The objective of this project is to engineer defines factors that are potent in transactivating downstream target genes for the generation of induced pluripotent stem cells (iPSCs). We have successfully completed all the tasks listed in our first grant year.
1. Screening of factors that potentiate iPSC induction:
The low induction efficiency of induced pluripotent stem cells (iPSCs) is a major challenge to the translation of this laboratory discovery into patient-tailored regenerative medicine. In the first grant year, we screened endogenous growth factors and hormones that are able to enhance the induction of iPSCs. We found that human thyroid hormone triiodothyronine (T3), a wildly used clinic drug, was potent in enhancing the conversion of human skin cells into iPSCs. The potentiation of stem cell induction is related to metabolic remodeling activity by the hormone. We further identify the activation of the PI3K/AKT signal pathway as an underlying mechanism for the T3-mediated potentiation of iPSC induction. This finding thus sheds light on a new research direction for screening factors and small chemicals to promote iPSC induction, particularly by the activation of the PI3K/AKT signaling pathway. These data have been published in the journal of Biomaterial (2012;33:5514-5523). The support of the CIRM grant has been acknowledged in the acknowledgement section of the paper.
2. Mechanisms underlying iPSC induction:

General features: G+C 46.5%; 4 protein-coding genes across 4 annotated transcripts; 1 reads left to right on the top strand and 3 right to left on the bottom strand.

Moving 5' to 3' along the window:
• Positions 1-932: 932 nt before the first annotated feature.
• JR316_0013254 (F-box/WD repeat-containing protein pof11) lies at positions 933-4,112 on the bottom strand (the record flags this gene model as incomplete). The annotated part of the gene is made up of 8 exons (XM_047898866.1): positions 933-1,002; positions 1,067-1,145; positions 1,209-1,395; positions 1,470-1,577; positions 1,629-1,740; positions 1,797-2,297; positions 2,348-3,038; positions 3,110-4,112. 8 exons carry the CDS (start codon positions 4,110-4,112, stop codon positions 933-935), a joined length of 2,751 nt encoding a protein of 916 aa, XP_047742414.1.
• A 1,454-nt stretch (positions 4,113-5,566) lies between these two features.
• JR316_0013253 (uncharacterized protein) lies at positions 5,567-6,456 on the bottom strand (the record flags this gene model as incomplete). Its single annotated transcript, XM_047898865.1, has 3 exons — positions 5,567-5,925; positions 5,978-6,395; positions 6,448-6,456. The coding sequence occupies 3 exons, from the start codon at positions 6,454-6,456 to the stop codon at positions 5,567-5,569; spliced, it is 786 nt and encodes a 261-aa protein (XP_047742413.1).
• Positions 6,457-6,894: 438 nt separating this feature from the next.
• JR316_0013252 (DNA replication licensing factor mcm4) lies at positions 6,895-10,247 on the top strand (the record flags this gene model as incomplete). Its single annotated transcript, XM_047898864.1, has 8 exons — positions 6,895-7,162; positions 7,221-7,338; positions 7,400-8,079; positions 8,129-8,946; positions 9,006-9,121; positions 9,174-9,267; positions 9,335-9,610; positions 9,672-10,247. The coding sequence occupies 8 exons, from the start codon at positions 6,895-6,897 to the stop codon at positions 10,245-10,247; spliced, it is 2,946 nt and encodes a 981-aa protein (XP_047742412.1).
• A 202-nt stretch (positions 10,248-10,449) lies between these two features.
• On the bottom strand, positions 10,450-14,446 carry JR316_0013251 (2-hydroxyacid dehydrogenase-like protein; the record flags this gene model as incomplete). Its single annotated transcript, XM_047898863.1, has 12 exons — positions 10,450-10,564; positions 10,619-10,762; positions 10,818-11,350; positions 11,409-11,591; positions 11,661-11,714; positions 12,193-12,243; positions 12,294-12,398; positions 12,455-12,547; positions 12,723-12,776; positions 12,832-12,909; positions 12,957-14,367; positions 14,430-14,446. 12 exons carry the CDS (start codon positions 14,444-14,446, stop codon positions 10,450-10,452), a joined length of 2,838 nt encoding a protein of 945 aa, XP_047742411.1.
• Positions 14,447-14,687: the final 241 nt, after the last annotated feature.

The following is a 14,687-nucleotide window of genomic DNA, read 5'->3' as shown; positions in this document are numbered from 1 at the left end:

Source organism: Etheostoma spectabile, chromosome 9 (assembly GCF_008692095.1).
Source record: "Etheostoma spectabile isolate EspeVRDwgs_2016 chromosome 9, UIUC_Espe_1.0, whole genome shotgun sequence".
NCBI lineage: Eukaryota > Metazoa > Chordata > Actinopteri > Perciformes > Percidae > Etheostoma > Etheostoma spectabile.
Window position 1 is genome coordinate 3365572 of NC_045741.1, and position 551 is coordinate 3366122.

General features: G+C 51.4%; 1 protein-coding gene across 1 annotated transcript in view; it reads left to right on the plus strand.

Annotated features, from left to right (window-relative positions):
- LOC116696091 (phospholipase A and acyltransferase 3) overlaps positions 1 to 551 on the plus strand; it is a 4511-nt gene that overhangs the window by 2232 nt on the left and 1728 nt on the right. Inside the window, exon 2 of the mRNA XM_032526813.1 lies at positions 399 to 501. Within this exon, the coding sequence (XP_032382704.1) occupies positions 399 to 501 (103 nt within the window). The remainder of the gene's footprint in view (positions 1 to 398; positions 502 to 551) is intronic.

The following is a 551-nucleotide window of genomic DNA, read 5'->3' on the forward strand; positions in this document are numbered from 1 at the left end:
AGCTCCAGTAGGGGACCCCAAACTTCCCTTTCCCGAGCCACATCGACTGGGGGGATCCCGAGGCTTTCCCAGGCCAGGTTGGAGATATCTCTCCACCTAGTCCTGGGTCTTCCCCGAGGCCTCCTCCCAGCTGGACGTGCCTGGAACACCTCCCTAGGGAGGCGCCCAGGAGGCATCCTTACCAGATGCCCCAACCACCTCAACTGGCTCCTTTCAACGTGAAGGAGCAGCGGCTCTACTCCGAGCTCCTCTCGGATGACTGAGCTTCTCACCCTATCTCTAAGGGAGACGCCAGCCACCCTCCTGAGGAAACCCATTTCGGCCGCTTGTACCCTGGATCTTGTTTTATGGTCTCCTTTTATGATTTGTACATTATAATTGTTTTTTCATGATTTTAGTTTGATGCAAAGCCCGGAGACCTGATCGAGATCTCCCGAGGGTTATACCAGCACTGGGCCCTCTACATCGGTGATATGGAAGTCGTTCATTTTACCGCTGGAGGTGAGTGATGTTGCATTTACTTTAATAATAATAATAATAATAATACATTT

The extremely inefficient process of iPSC induction suggests the presence of a strong epigenetic block that must be overcome before the cells achieve pluripotency. We thus investigated the epigenetic mechanisms underlying the low efficiency of existing approaches. We found that the activation of the endogenous pluripotent factors, like Oct4, Nanog, Sox2, was the key in iPSC induction. In order to identify an epigenetic feature unique to iPSC, we collected iPSCs and un-reprogrammed cells (URCs). Comparison of local chromatin structure revealed that in each case, there is an intra-chromosomal structure that enables the activation of endogenous stemness genes, a critical step towards the successful iSPC induction. These findings highlight the importance of chromosomal structure as critical epigenetic mediators of cell reprogramming and suggest future directions for improving iPSC induction by promoting chromatin remodeling.
3. Library screening of the engineered iPSC inducer factors:
The binding of virally expressed defined factors to the downstream target genes is not a limiting factor in the iPSC induction. Instead, the remodeling of chromatin structure, thus the activation of endogenous stemness genes, represents a critical epigenetic block preventing iPSC induction. We thus used molecular approaches to engineer the OCT4 protein factor in order to enhance the remodeling of intra-chromosomal interaction. We have constructed about twenty Oct4 constructs that contain a strong transactivating domain (TA). We identified four constructs that significantly transactivate the Oct4 and Nanog promoter activities, and activate the expression of endogenous stemness genes. We are going to test how to use these constructs to generate the safest iPSCs for future preclinical study.